How to Give Yourself a Healthy Summer Reset
Remember all those promises we made to ourselves in the dead of winter? The times we swore we’d have sculpted upper arms by spring, that we’d join the indoor bike craze, or that we’d stay away from the chip aisle at the grocery store and instead make kale smoothies our new best friend? New Year’s resolutions may not have gotten any traction during our deep freeze, but that doesn’t mean you can’t start fresh. A summer reset might be just what you need.
Days are getting longer and warmer, inviting people to spend more time outside. This makes it a great season to spend more time paying attention to what your body needs. A little inspiration for a new workout and healthy eating routine might be just what you need.
But where do you start? A recent study published in the journal Health Psychology showed that for one group of people jumping into exercise, the trick to motivating them was to set goals that were a little out of reach, but not so high they felt they couldn’t get close to attaining them. The goals that were a tiny bit challenging were the most effective in pushing them toward exercising more.
Here are some ways to kick off your summer reset:
Take your workouts outside. If you’re already walking 5,000 steps a day, try bumping up that goal another 2,000 steps by adding a daily outdoor walk. Summer is a great time to drop a new exercise activity into the mix. Dust off your bike and find a trail near your house. Try your hand at frisbee golf. Find a workout buddy and switch up your walks with a short run.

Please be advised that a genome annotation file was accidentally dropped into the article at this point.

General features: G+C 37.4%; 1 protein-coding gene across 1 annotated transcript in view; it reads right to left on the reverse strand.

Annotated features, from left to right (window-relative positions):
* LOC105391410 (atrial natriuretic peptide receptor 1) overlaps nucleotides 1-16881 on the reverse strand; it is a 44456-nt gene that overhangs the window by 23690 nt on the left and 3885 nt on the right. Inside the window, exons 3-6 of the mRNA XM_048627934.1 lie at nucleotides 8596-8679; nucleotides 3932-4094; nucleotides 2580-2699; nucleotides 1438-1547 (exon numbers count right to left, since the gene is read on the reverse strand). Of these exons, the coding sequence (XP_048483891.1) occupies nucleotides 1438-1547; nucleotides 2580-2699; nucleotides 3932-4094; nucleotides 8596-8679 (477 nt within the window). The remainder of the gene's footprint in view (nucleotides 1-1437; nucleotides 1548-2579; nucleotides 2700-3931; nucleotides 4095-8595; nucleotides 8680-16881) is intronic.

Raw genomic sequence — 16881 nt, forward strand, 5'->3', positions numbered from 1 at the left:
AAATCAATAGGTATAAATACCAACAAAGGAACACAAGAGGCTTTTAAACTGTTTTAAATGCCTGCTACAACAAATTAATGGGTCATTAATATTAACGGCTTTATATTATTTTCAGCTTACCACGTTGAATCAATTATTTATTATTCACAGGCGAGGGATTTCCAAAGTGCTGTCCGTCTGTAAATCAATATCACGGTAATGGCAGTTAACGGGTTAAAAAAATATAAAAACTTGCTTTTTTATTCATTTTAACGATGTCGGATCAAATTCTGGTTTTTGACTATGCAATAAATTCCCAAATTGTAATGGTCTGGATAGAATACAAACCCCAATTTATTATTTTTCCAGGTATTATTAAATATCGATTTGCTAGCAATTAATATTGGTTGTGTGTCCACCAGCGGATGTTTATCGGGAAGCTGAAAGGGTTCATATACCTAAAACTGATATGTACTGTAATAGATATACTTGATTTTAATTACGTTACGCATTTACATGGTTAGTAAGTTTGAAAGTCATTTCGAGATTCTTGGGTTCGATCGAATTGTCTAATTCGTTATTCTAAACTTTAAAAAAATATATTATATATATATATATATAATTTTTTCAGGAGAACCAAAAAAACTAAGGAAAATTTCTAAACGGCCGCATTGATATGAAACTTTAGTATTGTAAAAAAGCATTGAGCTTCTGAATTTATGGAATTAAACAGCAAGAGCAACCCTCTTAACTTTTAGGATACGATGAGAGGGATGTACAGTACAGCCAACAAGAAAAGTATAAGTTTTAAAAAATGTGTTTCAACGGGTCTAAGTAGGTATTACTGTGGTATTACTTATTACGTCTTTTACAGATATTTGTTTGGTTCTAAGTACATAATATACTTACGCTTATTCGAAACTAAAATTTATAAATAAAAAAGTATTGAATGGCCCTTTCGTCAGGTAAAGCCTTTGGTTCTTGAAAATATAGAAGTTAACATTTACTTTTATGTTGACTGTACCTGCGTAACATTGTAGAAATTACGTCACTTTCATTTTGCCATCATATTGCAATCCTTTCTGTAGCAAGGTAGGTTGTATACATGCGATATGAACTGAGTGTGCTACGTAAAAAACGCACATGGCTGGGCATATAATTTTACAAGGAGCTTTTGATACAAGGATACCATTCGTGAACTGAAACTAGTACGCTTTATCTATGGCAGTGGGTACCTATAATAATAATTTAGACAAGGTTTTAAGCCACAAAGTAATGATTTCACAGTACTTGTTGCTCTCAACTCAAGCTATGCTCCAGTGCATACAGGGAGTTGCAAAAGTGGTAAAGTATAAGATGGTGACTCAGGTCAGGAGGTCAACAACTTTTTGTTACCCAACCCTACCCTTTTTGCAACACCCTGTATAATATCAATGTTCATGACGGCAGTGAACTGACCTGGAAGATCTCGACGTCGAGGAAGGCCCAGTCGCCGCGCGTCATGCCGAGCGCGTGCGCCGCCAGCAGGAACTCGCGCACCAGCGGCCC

Start shopping for local fruits and vegetables. An easy way to dial up your healthy eating is to take advantage of the local farmer’s markets and even roadside fruit and vegetable stands that crop up during the summer months. Yes, it takes a little more time than popping into the grocery store, but buying local food helps area farmers and puts the freshest ingredients on your plate. It’s an easy way to get more fresh foods into your daily diet.
Plan more outside activities. Don’t fritter away all these extra hours of sunshine that summer brings. Set up more outside activities this season. Intentionally plan things to do or meet-ups with friends to round out your after-work hours and weekends. Move dinners outdoors or do them picnic-style at a local park. These types of outings typically pair a little food, fun and outdoor activities.
Pencil in some free time. When we were little, we had recess – a set amount of time outside each day with different activities to choose from. As adults, we still need free time outdoors. In our tech-based world, hours set aside to spend against the backdrop of sun and sky are so important. Spending time outdoors is good for our mental health. It gives our brain a break. There’s no one right way to do this. For some people, it might be meeting a friend for a hike or checking out your local botanical garden or city parks. Others might want to turn an outdoor day into some self-care by packing a beach chair or a hammock and whiling away an afternoon with a good book or some music.
However you decide to approach your summer reset, the goal is to find a happier and healthier version of yourself.
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